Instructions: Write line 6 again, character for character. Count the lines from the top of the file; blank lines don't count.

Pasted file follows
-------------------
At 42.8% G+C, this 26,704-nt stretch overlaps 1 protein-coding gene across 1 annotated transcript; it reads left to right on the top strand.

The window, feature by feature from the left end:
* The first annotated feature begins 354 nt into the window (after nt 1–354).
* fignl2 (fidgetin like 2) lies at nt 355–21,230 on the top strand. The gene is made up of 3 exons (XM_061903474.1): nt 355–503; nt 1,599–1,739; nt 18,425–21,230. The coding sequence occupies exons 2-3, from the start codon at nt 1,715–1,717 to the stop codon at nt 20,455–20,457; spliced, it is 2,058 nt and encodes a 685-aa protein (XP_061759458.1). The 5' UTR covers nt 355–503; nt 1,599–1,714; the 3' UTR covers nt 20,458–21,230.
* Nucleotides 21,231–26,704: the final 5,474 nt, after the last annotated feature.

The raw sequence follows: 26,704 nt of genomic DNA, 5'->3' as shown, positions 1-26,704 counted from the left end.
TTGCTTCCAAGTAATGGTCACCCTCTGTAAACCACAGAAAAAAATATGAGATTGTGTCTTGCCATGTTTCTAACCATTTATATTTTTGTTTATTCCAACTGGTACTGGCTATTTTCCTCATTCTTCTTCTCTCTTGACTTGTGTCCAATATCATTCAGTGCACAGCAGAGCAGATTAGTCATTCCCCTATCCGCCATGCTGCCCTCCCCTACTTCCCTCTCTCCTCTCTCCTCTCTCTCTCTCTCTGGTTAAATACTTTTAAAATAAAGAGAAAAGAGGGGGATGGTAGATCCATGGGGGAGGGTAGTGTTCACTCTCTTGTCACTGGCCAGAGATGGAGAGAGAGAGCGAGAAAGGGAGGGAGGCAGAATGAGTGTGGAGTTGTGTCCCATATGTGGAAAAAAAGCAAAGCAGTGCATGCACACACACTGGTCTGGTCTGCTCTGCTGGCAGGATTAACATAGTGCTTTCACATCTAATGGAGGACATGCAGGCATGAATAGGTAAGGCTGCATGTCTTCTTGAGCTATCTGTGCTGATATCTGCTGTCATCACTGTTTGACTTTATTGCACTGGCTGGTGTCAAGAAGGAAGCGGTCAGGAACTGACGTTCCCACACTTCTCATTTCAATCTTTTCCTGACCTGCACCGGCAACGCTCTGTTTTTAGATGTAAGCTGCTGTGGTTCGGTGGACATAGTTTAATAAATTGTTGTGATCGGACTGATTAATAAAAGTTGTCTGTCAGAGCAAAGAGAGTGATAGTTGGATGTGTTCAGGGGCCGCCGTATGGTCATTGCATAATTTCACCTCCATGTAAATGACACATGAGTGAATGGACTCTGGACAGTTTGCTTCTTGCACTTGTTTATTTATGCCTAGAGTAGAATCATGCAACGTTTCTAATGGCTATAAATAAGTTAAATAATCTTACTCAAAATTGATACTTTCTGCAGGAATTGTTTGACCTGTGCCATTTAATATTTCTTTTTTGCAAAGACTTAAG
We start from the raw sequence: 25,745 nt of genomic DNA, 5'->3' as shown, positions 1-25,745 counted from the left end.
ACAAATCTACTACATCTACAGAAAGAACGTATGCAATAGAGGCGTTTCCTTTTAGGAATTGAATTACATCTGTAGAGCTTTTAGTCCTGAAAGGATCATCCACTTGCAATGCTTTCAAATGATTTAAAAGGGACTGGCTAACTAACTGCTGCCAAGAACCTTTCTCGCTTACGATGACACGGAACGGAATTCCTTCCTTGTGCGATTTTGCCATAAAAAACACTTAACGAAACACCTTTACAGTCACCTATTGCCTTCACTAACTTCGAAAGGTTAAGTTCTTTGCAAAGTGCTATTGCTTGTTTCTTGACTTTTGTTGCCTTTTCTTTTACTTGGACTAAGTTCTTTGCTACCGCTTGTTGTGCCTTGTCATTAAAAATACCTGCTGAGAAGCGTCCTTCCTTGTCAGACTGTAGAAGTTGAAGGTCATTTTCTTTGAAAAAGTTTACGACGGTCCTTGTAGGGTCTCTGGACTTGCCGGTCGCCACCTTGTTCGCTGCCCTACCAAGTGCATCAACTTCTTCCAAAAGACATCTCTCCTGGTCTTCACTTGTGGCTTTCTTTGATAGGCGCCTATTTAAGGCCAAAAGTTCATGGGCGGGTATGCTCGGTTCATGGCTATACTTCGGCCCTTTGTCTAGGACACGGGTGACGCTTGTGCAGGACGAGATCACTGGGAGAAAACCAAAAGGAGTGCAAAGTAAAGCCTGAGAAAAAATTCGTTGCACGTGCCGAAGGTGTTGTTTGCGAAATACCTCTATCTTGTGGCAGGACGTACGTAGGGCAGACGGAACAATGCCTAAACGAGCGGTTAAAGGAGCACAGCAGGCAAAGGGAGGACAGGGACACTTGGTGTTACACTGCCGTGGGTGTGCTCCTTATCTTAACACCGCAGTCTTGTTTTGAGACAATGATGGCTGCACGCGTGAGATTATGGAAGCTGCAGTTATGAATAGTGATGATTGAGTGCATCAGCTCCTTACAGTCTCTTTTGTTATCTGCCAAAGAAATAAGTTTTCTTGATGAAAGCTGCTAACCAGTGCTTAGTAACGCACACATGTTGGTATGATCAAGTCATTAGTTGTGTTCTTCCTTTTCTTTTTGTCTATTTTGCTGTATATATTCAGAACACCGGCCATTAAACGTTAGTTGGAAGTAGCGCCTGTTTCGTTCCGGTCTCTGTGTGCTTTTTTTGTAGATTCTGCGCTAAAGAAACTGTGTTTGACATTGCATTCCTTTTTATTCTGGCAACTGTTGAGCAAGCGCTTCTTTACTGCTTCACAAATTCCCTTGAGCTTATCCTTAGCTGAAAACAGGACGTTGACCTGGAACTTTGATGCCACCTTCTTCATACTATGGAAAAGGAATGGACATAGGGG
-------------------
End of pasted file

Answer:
The raw sequence follows: 26,704 nt of genomic DNA, 5'->3' as shown, positions 1-26,704 counted from the left end.